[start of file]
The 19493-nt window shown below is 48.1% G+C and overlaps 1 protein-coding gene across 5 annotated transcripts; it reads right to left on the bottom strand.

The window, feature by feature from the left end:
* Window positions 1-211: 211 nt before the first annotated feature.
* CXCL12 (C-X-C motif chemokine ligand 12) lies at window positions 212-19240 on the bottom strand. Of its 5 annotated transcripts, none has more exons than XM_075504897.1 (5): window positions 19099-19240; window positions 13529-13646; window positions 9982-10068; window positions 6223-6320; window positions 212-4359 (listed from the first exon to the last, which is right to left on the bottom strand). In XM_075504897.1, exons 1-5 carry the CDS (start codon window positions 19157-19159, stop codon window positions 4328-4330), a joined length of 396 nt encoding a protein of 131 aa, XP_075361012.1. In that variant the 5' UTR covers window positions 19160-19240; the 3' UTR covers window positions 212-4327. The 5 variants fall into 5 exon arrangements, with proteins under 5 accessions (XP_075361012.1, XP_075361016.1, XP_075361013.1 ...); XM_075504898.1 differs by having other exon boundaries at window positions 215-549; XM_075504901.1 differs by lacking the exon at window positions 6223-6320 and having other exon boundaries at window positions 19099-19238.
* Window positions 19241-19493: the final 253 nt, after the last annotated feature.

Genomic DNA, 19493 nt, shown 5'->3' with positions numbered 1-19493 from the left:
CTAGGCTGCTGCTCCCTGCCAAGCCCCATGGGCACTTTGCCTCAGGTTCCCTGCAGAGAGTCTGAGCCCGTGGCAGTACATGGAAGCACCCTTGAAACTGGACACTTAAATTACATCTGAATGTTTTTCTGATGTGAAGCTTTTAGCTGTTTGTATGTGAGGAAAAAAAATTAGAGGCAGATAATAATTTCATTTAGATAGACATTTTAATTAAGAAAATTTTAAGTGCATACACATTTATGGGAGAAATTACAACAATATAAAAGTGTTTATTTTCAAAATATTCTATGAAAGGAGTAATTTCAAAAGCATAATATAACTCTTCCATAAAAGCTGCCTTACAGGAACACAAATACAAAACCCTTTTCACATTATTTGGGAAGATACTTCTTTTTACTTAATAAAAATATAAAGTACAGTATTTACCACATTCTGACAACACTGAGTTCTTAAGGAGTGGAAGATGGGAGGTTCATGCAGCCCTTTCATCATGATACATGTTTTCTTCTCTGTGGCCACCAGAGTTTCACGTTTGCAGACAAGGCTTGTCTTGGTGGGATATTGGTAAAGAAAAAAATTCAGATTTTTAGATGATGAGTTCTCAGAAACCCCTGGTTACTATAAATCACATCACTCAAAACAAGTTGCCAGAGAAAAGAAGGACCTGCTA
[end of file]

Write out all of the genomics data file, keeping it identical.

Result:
The 19493-nt window shown below is 48.1% G+C and overlaps 1 protein-coding gene across 5 annotated transcripts; it reads right to left on the bottom strand.

The window, feature by feature from the left end:
* Window positions 1-211: 211 nt before the first annotated feature.
* CXCL12 (C-X-C motif chemokine ligand 12) lies at window positions 212-19240 on the bottom strand. Of its 5 annotated transcripts, none has more exons than XM_075504897.1 (5): window positions 19099-19240; window positions 13529-13646; window positions 9982-10068; window positions 6223-6320; window positions 212-4359 (listed from the first exon to the last, which is right to left on the bottom strand). In XM_075504897.1, exons 1-5 carry the CDS (start codon window positions 19157-19159, stop codon window positions 4328-4330), a joined length of 396 nt encoding a protein of 131 aa, XP_075361012.1. In that variant the 5' UTR covers window positions 19160-19240; the 3' UTR covers window positions 212-4327. The 5 variants fall into 5 exon arrangements, with proteins under 5 accessions (XP_075361012.1, XP_075361016.1, XP_075361013.1 ...); XM_075504898.1 differs by having other exon boundaries at window positions 215-549; XM_075504901.1 differs by lacking the exon at window positions 6223-6320 and having other exon boundaries at window positions 19099-19238.
* Window positions 19241-19493: the final 253 nt, after the last annotated feature.

Genomic DNA, 19493 nt, shown 5'->3' with positions numbered 1-19493 from the left:
CTAGGCTGCTGCTCCCTGCCAAGCCCCATGGGCACTTTGCCTCAGGTTCCCTGCAGAGAGTCTGAGCCCGTGGCAGTACATGGAAGCACCCTTGAAACTGGACACTTAAATTACATCTGAATGTTTTTCTGATGTGAAGCTTTTAGCTGTTTGTATGTGAGGAAAAAAAATTAGAGGCAGATAATAATTTCATTTAGATAGACATTTTAATTAAGAAAATTTTAAGTGCATACACATTTATGGGAGAAATTACAACAATATAAAAGTGTTTATTTTCAAAATATTCTATGAAAGGAGTAATTTCAAAAGCATAATATAACTCTTCCATAAAAGCTGCCTTACAGGAACACAAATACAAAACCCTTTTCACATTATTTGGGAAGATACTTCTTTTTACTTAATAAAAATATAAAGTACAGTATTTACCACATTCTGACAACACTGAGTTCTTAAGGAGTGGAAGATGGGAGGTTCATGCAGCCCTTTCATCATGATACATGTTTTCTTCTCTGTGGCCACCAGAGTTTCACGTTTGCAGACAAGGCTTGTCTTGGTGGGATATTGGTAAAGAAAAAAATTCAGATTTTTAGATGATGAGTTCTCAGAAACCCCTGGTTACTATAAATCACATCACTCAAAACAAGTTGCCAGAGAAAAGAAGGACCTGCTA